Thursday, April 23, 2009

Shakespeare Day (II)

I previously blogged about my favorite Shakespeare memory of April 23rd and about Romeo & Juliet.

So, today, I was browing through my Shakespeare app on my iPhone and decided to read "Romeo & Juliet" (It was a long meeting, I figured I'd have time).

Act II, Capulet's Orchard

But, soft! what light through yonder window breaks?
It is the east, and Juliet is the sun.
Arise, fair sun, and kill the envious moon,
Who is already sick and pale with grief,
That thou her maid art far more fair than she:
Be not her maid, since she is envious;
Her vestal livery is but sick and green
And none but fools do wear it; cast it off.
It is my lady, O, it is my love!
O, that she knew she were!
She speaks yet she says nothing: what of that?
Her eye discourses; I will answer it.
I am too bold, 'tis not to me she speaks:
Two of the fairest stars in all the heaven,
Having some business, do entreat her eyes
To twinkle in their spheres till they return.
What if her eyes were there, they in her head?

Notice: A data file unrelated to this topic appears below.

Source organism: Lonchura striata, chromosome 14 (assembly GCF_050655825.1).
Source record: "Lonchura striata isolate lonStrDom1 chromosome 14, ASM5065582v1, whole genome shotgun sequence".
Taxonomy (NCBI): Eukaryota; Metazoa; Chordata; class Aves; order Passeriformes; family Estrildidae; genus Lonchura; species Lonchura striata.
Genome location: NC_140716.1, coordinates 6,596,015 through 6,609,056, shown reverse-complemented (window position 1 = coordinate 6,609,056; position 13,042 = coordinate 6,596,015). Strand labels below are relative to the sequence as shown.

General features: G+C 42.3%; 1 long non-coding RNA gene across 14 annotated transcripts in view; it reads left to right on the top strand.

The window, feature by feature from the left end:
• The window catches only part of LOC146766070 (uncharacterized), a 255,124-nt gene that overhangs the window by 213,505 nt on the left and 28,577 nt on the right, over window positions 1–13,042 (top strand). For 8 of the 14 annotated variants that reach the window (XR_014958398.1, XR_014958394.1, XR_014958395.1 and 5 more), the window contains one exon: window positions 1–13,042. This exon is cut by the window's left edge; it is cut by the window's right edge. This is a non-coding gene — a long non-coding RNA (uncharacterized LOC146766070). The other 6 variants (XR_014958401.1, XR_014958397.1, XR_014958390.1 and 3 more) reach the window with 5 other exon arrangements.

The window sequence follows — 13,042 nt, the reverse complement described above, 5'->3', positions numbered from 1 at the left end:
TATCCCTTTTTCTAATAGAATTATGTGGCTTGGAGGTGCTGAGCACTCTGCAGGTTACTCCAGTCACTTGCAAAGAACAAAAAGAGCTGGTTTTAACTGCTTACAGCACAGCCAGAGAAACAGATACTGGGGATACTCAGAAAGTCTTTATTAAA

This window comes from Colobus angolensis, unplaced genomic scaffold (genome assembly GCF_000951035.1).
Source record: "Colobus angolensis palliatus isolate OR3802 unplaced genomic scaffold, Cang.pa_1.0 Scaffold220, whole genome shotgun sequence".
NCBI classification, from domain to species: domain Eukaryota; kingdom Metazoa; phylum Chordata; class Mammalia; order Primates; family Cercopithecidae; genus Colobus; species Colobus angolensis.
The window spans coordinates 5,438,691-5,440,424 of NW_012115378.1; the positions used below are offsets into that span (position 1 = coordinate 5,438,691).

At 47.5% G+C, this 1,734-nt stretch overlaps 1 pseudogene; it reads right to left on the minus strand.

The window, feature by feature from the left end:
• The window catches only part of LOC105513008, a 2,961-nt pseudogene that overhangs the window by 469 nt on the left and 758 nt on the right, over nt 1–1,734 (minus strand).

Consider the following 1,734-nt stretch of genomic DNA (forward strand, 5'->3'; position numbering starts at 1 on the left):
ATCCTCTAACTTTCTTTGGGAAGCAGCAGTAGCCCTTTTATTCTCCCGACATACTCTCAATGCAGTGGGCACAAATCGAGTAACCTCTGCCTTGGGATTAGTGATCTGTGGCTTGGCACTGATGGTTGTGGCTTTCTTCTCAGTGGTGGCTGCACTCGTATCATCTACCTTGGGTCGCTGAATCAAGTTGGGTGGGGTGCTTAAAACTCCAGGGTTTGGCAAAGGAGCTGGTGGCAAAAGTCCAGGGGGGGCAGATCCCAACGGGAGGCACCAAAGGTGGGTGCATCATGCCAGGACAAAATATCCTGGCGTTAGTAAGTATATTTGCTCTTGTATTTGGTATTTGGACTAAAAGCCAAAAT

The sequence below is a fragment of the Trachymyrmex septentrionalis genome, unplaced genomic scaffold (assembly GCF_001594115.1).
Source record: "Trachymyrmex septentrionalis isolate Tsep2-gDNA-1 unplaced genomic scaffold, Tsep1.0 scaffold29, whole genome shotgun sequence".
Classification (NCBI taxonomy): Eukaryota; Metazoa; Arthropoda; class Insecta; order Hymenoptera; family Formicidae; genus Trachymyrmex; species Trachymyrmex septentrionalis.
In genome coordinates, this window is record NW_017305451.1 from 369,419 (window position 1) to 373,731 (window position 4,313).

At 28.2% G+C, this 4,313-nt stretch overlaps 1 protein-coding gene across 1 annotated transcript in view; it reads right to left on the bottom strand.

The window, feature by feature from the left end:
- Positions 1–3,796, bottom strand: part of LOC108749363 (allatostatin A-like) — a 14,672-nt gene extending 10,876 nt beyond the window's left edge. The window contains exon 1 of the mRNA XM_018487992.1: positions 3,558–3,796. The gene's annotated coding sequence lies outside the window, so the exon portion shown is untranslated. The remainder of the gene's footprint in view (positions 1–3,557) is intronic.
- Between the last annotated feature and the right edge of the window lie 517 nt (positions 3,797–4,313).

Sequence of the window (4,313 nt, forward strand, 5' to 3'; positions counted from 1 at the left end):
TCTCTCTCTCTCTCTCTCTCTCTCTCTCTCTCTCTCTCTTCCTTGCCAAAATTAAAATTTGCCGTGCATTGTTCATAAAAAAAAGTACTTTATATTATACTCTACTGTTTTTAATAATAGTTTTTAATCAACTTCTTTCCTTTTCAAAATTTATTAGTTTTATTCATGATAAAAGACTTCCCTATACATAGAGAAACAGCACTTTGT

The brightness of her cheek would shame those stars,
As daylight doth a lamp; her eyes in heaven
Would through the airy region stream so bright
That birds would sing and think it were not night.
See, how she leans her cheek upon her hand!
O, that I were a glove upon that hand,
That I might touch that cheek!

The last line highlighted is one that I came across in Bartlett's Book of Quotations when I was in high school. It seemed so majestic and pure. I suppose at that age when all I could hope for was to secure a glance from a boy, it was thrilling. The proximity of a the glove on the hand that rests upon the cheek is enough.

The first highlighted phrase is something I noticed today and it grabbed me. Here we go again with Shakespeare. How often do we hear this verse, yet it creates a pause because there's something different.

To carry the moon image further, there's another reference to it.

Lady, by yonder blessed moon I swear
That tips with silver all these fruit-tree tops--

O, swear not by the moon, the inconstant moon,
That monthly changes in her circled orb,
Lest that thy love prove likewise variable

What shall I swear by?

Do not swear at all;
Or, if thou wilt, swear by thy gracious self,
Which is the god of my idolatry,
And I'll believe thee.

To tie the references together, if Juliet is the Sun, then Romeo is Apollo.

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